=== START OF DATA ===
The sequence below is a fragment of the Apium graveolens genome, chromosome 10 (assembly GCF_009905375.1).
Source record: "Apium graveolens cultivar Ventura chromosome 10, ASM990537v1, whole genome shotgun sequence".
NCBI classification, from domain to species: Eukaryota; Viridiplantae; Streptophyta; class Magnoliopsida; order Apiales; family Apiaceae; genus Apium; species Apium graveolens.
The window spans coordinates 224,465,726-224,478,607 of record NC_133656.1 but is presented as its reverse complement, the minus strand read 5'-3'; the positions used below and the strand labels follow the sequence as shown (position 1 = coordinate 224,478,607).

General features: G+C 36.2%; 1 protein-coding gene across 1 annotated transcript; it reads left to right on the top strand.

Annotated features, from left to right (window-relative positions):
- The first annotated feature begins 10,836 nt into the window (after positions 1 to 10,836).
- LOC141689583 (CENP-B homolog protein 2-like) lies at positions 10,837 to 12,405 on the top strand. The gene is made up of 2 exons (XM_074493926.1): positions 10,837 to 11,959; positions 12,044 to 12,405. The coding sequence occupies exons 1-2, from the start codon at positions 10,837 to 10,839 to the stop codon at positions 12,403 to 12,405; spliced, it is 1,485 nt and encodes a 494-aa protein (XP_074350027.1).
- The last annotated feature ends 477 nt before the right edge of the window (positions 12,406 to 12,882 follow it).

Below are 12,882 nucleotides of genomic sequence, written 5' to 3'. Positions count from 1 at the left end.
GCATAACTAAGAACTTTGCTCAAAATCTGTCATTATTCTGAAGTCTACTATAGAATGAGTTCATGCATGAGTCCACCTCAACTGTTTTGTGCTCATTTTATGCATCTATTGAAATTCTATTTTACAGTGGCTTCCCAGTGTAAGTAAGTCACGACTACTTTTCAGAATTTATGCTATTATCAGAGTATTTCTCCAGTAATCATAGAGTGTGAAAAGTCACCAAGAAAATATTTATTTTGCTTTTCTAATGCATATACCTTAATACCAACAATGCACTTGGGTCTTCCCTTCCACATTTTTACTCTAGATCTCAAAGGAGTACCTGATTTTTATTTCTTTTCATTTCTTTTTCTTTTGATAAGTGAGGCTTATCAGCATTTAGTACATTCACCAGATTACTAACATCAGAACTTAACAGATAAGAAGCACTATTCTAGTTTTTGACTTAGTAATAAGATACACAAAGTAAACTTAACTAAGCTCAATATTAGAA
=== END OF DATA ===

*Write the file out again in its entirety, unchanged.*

The sequence below is a fragment of the Apium graveolens genome, chromosome 10 (assembly GCF_009905375.1).
Source record: "Apium graveolens cultivar Ventura chromosome 10, ASM990537v1, whole genome shotgun sequence".
NCBI classification, from domain to species: Eukaryota; Viridiplantae; Streptophyta; class Magnoliopsida; order Apiales; family Apiaceae; genus Apium; species Apium graveolens.
The window spans coordinates 224,465,726-224,478,607 of record NC_133656.1 but is presented as its reverse complement, the minus strand read 5'-3'; the positions used below and the strand labels follow the sequence as shown (position 1 = coordinate 224,478,607).

General features: G+C 36.2%; 1 protein-coding gene across 1 annotated transcript; it reads left to right on the top strand.

Annotated features, from left to right (window-relative positions):
- The first annotated feature begins 10,836 nt into the window (after positions 1 to 10,836).
- LOC141689583 (CENP-B homolog protein 2-like) lies at positions 10,837 to 12,405 on the top strand. The gene is made up of 2 exons (XM_074493926.1): positions 10,837 to 11,959; positions 12,044 to 12,405. The coding sequence occupies exons 1-2, from the start codon at positions 10,837 to 10,839 to the stop codon at positions 12,403 to 12,405; spliced, it is 1,485 nt and encodes a 494-aa protein (XP_074350027.1).
- The last annotated feature ends 477 nt before the right edge of the window (positions 12,406 to 12,882 follow it).

Below are 12,882 nucleotides of genomic sequence, written 5' to 3'. Positions count from 1 at the left end.
GCATAACTAAGAACTTTGCTCAAAATCTGTCATTATTCTGAAGTCTACTATAGAATGAGTTCATGCATGAGTCCACCTCAACTGTTTTGTGCTCATTTTATGCATCTATTGAAATTCTATTTTACAGTGGCTTCCCAGTGTAAGTAAGTCACGACTACTTTTCAGAATTTATGCTATTATCAGAGTATTTCTCCAGTAATCATAGAGTGTGAAAAGTCACCAAGAAAATATTTATTTTGCTTTTCTAATGCATATACCTTAATACCAACAATGCACTTGGGTCTTCCCTTCCACATTTTTACTCTAGATCTCAAAGGAGTACCTGATTTTTATTTCTTTTCATTTCTTTTTCTTTTGATAAGTGAGGCTTATCAGCATTTAGTACATTCACCAGATTACTAACATCAGAACTTAACAGATAAGAAGCACTATTCTAGTTTTTGACTTAGTAATAAGATACACAAAGTAAACTTAACTAAGCTCAATATTAGAA